• Alyssa

    Thank you so much. You have no idea how much I needed to read this post.

  • http://themanwhowouldbeknight.com Ryan Kraeger

    Good for you. The battle for the heart is the important one. It must belong to God first, and all your trust must be in Him. Whatever He has in store for you is good beyond your wildest imaginings.

  • Abigail C. Reimel

    Alyssa, that is exactly why I wrote it, out of the hope that my story might encourage and inspire others who are struggling like I am, to live purely and patiently in the modern world. May God bless your journey towards Him.

    Ryan, I read an article once that advised teens to run towards Christ, and then look to see who is running behind them. Making Christ one’s center, and not putting life on hold until that perfect person appears, is essential to living a full life in God. Thank you for your encouragement. May God bless you!

  • http://www.theveilofchastity.com Cindy

    Very inspriring Abigail! You will not regret your decision to grow in the virtue of chastity. God Bless!

  • http://- Therese

    I think the Purity Ring is a very good idea and it gives young girls a sense of value for themselves. I really wish that the people in the English government would see the success of the Purity Rings for young girls over here instead of dishing out condoms etc. Its not only disgusting but so immoral.

    • Lauren

      Purity rings aren’t just for young girls.

  • Abigail C. Reimel

    Cindy, thank you! Already I have begun to benefit from this decision, and I praise God for calling me to it.

    Therese, I totally agree. Wouldn’t it have been nice if Melinda Gates, instead of going against her Catholic faith and paying to provide birth control globally, had taken actions to provide purity rings and materials to encourage chastity among other countries?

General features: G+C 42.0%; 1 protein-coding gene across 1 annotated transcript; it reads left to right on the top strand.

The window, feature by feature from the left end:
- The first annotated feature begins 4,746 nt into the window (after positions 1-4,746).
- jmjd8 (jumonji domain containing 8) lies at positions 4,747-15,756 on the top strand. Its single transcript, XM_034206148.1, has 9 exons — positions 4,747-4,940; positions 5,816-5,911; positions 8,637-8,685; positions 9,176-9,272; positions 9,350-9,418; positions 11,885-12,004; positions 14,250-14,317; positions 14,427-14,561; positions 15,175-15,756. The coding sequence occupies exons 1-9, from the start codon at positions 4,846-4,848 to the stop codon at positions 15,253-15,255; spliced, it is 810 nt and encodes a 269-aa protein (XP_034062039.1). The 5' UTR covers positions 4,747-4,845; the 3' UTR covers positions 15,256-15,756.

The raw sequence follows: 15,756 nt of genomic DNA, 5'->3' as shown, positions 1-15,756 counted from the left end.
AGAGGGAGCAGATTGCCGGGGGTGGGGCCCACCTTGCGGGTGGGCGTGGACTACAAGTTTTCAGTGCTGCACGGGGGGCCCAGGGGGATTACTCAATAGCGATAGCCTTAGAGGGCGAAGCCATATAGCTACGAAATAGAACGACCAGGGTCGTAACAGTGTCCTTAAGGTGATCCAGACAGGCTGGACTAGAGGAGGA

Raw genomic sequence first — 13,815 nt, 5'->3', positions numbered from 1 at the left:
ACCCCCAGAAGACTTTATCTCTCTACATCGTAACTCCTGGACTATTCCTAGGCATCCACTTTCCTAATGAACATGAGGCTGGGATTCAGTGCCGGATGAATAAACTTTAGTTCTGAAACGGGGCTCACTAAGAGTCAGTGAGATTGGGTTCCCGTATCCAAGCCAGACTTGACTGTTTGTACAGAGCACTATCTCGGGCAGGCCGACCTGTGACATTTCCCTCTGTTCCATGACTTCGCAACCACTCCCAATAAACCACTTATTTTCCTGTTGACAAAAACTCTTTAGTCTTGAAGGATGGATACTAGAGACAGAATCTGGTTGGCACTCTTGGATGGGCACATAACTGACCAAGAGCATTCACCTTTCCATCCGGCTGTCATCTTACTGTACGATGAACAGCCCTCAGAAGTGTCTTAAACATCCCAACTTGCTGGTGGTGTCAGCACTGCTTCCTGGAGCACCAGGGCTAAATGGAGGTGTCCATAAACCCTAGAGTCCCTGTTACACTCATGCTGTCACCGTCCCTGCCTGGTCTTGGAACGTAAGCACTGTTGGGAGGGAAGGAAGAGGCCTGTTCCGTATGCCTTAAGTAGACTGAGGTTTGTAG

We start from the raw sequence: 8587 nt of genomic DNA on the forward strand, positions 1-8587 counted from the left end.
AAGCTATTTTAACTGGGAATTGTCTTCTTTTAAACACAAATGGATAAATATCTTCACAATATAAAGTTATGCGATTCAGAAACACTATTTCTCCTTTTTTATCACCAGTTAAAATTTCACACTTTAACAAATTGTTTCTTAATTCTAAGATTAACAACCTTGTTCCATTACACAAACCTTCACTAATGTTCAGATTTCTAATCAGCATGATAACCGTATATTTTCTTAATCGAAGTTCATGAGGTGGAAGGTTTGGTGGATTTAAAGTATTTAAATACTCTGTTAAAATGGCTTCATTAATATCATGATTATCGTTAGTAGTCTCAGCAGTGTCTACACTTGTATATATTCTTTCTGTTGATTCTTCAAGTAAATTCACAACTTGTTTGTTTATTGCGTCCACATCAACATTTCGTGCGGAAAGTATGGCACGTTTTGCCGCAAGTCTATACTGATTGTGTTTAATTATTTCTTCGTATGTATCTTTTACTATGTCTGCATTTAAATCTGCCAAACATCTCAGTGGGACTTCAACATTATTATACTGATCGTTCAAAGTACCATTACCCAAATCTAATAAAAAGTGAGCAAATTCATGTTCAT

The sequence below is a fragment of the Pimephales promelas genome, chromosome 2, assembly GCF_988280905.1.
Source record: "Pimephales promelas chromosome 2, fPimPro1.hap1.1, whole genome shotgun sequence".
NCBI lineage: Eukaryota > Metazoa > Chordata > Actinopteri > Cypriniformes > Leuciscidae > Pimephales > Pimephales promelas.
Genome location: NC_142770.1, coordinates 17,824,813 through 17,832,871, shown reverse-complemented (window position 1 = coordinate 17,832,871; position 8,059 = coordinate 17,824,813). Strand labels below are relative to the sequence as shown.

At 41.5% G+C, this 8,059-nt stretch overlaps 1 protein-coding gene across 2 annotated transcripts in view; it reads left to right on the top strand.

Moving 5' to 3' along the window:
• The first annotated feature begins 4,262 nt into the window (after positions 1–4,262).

May God bless both of you!

  • http://alluredheart.blogspot.com Elizabeth Andersen

    I too wear a purity ring, girl! This was a lovely blog post and I thank you for speaking out about the beauty and challenges that these symbols present. I loved how you wrote about the fleeting emotions…I’ve been struggling with those and it is good to remember that they are just a part of growing up. I really appreciate the encouragement to stay strong, especially when around those..ahem…young men. May God bless you, dear sister in Christ!
    Elizabeth

    • Abigail C. Reimel

      Hey Elizabeth!

      Good for you! It’s wonderful to hear about others out there who are struggling and seeking to grow stronger by using this beautiful “tool”. Yes, everything I wrote about is from experience, and is certainly something I’m still dealing with. :)

      Haha! I’m right there with you! I’m happy my post helped you; your comment has comforted me as well! It’s nice to know you’re not the only one out there, right!

      May God bless you as well!

  • Pingback: Men Chastity Rings

  • angel

    Purity rings are a good reminder for women to value themselves and to keep it pure until they get married. I don’t see anything wrong about wearing it, although i never had one, it would have been nice back then.

    SolidRockJewelry.com

  • Lauren

    Ten years of wearing my purity ring daily has always been a priority of mine for the same reasons you mentioned in this article and to set a good example to my older and younger peers. My future husband is definitely worth the wait in God’s time. On the day of our honeymoon, I will give him the purity ring, the several letters I wrote to him (during the single years), each white rose I purchased on V-Day as a symbol of me saving myself for him, and the fact that I take time daily to pray for him. God knows the desires of my heart and what I yearn for the most.. I have no doubt He will provide in His own way.